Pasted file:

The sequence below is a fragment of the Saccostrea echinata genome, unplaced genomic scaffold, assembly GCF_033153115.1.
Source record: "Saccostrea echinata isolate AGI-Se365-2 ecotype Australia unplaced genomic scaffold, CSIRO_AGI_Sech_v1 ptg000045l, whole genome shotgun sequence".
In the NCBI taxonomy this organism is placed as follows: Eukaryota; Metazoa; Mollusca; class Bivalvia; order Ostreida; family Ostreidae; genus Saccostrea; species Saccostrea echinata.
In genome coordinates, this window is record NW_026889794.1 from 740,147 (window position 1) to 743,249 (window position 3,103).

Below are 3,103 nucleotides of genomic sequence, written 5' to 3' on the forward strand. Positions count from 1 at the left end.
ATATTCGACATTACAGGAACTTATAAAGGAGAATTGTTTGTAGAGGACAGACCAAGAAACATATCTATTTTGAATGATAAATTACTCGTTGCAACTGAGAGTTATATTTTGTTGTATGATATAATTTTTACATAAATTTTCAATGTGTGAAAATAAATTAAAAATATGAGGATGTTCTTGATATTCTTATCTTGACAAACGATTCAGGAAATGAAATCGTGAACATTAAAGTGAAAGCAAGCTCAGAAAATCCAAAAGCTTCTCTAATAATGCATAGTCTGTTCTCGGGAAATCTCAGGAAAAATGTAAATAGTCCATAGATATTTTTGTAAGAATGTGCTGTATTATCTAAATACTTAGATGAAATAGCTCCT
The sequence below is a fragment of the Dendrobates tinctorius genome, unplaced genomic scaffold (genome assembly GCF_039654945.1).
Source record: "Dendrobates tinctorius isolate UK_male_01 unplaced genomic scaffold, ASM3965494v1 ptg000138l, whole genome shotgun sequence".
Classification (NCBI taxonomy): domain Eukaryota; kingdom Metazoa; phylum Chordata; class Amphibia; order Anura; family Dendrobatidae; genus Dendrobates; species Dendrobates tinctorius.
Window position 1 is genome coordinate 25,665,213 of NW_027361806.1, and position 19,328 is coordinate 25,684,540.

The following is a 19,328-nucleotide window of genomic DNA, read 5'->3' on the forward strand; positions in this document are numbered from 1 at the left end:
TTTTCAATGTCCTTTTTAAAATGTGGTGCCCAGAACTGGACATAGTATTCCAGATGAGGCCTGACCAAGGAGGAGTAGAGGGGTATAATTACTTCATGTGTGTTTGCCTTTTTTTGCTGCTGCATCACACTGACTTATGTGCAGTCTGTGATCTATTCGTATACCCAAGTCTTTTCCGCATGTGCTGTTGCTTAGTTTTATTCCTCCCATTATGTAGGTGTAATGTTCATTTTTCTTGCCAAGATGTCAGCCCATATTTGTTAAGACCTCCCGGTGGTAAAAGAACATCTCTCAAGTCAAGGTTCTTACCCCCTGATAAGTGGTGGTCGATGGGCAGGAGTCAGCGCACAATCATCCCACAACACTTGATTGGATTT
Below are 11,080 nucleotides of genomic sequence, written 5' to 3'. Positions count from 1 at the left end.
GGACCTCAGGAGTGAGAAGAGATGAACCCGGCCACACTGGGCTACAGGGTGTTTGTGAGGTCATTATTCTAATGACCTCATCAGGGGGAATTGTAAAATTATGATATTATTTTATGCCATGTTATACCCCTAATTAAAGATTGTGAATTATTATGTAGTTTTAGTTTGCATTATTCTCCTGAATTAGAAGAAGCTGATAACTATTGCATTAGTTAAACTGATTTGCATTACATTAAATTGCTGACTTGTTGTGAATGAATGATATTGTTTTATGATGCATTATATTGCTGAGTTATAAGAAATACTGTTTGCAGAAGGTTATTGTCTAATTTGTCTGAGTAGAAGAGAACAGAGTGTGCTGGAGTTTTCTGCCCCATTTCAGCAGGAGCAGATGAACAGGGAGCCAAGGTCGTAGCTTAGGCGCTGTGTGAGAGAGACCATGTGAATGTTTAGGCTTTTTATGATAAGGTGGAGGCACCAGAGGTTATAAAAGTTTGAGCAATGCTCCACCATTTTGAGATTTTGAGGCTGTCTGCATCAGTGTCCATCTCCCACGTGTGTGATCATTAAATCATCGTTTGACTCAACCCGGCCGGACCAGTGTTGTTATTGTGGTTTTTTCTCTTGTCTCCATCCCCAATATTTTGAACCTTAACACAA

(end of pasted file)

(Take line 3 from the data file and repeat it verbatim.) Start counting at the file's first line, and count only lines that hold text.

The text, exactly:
In the NCBI taxonomy this organism is placed as follows: Eukaryota; Metazoa; Mollusca; class Bivalvia; order Ostreida; family Ostreidae; genus Saccostrea; species Saccostrea echinata.